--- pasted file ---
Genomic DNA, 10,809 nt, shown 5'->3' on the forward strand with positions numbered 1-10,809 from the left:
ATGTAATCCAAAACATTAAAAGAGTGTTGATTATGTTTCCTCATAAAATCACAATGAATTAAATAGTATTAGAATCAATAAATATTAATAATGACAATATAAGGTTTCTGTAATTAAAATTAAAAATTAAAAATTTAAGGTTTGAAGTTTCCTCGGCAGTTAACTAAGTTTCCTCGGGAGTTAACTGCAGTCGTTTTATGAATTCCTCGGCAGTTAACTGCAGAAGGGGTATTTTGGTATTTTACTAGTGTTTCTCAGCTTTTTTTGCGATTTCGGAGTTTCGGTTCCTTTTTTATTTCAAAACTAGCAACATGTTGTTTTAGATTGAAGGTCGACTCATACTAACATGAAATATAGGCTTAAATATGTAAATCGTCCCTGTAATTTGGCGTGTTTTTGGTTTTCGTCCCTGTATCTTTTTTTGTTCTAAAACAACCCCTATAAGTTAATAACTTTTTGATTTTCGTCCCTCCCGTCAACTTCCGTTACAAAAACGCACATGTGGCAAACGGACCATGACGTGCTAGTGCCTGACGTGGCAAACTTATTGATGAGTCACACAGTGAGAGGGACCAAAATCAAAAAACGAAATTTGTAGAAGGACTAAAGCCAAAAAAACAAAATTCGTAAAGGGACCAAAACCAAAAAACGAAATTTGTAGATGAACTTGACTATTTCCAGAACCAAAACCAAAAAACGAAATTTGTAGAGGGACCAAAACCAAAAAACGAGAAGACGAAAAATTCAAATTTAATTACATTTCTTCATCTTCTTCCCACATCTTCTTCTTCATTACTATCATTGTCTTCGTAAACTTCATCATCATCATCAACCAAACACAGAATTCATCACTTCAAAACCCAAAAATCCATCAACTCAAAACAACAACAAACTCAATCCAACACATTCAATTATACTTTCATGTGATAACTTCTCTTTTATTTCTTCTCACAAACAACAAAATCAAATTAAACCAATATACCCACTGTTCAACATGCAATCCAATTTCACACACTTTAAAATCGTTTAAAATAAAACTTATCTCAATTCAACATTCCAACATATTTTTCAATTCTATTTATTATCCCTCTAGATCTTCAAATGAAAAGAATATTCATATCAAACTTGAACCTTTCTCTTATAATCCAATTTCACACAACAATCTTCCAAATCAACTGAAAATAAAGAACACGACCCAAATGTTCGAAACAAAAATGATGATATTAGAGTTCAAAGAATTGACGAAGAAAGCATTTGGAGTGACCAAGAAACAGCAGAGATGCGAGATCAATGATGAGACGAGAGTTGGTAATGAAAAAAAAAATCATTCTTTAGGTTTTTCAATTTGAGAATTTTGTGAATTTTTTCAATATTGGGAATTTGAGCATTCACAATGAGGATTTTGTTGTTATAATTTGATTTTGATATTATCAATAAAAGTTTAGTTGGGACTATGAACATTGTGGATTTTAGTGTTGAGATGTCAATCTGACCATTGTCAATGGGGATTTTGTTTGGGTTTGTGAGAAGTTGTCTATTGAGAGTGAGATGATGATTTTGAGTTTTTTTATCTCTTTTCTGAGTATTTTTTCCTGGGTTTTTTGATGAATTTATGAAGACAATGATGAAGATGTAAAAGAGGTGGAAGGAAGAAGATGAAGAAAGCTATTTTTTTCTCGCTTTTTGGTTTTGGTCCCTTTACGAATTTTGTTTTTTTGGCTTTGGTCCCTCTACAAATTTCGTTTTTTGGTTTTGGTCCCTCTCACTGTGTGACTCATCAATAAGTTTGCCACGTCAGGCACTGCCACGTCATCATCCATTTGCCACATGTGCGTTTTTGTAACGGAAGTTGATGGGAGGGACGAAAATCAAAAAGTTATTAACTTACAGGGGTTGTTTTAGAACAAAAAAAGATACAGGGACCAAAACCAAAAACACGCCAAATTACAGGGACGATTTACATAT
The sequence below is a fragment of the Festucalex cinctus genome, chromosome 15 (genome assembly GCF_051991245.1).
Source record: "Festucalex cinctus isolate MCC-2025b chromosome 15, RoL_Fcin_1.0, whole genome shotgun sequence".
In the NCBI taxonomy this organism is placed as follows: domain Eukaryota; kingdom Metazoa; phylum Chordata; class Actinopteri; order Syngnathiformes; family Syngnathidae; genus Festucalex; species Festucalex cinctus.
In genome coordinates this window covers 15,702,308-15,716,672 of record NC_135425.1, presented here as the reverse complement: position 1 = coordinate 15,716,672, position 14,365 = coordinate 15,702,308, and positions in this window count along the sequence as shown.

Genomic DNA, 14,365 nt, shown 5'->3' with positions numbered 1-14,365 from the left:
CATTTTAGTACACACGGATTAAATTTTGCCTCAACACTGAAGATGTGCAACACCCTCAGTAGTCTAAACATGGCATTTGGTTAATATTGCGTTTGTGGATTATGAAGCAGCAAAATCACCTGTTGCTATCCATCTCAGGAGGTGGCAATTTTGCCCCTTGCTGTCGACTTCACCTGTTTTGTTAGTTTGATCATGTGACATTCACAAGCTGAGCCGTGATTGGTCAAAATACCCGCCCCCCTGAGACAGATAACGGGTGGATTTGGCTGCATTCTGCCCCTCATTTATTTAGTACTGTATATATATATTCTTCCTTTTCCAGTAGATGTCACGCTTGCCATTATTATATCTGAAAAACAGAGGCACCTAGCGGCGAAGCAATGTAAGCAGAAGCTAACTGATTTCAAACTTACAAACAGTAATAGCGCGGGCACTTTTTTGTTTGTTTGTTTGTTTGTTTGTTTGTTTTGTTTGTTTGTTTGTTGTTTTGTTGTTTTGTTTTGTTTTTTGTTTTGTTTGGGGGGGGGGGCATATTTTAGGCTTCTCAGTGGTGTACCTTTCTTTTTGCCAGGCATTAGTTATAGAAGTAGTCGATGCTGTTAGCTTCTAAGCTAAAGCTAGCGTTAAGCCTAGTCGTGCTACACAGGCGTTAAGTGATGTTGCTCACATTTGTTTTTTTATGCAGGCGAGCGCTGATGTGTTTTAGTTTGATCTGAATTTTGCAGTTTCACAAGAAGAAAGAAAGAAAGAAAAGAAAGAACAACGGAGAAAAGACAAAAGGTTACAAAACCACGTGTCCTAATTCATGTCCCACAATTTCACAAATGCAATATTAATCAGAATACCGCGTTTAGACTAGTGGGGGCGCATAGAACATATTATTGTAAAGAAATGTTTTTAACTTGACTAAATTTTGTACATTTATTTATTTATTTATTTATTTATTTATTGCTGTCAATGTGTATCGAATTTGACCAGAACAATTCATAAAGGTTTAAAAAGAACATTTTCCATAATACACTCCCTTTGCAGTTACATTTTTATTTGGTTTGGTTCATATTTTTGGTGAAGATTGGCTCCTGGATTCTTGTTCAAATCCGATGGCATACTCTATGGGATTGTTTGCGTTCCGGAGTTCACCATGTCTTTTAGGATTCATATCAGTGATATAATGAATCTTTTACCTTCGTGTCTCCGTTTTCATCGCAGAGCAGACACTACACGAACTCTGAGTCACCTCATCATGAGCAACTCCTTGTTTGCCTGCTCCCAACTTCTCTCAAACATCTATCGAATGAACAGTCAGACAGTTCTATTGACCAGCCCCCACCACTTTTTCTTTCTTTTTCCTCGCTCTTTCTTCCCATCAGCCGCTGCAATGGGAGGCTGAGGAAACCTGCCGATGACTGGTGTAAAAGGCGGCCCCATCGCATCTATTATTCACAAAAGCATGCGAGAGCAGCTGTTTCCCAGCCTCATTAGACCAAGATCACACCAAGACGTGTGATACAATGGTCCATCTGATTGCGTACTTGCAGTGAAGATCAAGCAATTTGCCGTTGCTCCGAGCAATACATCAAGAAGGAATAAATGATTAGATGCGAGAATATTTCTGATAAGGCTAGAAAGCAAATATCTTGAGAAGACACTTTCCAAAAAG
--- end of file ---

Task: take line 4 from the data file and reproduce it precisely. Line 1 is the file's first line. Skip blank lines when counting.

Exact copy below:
Source record: "Festucalex cinctus isolate MCC-2025b chromosome 15, RoL_Fcin_1.0, whole genome shotgun sequence".